Alcohol-related deaths continue to pose a major public health problem in the United States, where drinking contributes to an estimated 95,000 deaths annually and is listed as the third-highest cause of preventable deaths in the nation. Though the SHADAC and State Health Compare definition of "alcohol-involved deaths" is more limited in scope (e.g., only deaths that are 100% attributable to alcohol), the number of alcohol-involved deaths has still risen significantly over the past two decades, increasing by 49% overall between 2006 and 2019. Ongoing surveillance of alcohol-involved death rates can help identify which populations are at heightened risk of dangerous alcohol use patterns leading to growing alcohol-involved death ratesand inform strategic interventions and campaigns to address this issue.
State Health Compare provides annual, state-level rates of alcohol-related deaths per 100,000 people based on data from the Center for Disease Control and Prevention (CDC) WONDER Database. Estimates reflect deaths from various alcohol-induced causes, such as alcoholic gastritis, alcoholic liver disease, degeneration of the nervous system due to alcohol, and accidental poisoning by and exposure to alcohol.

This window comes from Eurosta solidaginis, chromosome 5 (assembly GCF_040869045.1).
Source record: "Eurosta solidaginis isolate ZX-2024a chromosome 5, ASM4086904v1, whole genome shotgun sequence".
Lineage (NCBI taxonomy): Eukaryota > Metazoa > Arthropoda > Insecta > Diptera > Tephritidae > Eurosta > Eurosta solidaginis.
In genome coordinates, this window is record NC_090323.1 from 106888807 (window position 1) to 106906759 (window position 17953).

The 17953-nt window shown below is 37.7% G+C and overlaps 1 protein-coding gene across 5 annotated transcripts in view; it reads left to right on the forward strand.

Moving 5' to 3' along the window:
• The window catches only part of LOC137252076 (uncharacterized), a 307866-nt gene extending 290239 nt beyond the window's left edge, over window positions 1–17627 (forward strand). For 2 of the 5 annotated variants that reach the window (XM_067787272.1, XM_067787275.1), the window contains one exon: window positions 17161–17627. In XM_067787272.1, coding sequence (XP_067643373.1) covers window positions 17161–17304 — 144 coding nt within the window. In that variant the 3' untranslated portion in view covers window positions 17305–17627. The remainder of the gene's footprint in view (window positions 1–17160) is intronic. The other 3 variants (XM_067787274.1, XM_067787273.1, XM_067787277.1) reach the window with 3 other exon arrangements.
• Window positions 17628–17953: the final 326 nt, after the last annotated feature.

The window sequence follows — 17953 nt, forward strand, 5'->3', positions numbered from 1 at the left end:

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A 2021 SHADAC brief analyzes high-risk alcohol consumption behaviors that can lead to death and other alcohol-involved diseases. The findings presented in this brief show significant differences among demographic subgroups in the prevalence of binge drinking and heavy drinking.
This blog presents a series of figures that show increasing rates of drug overdose deaths and alcohol-involved deaths from the first years of the COVID-19 pandemic (2019-2020), both at the state and national levels. The figures are based on SHADAC’s analysis of vital statistics data from the CDC WONDER system.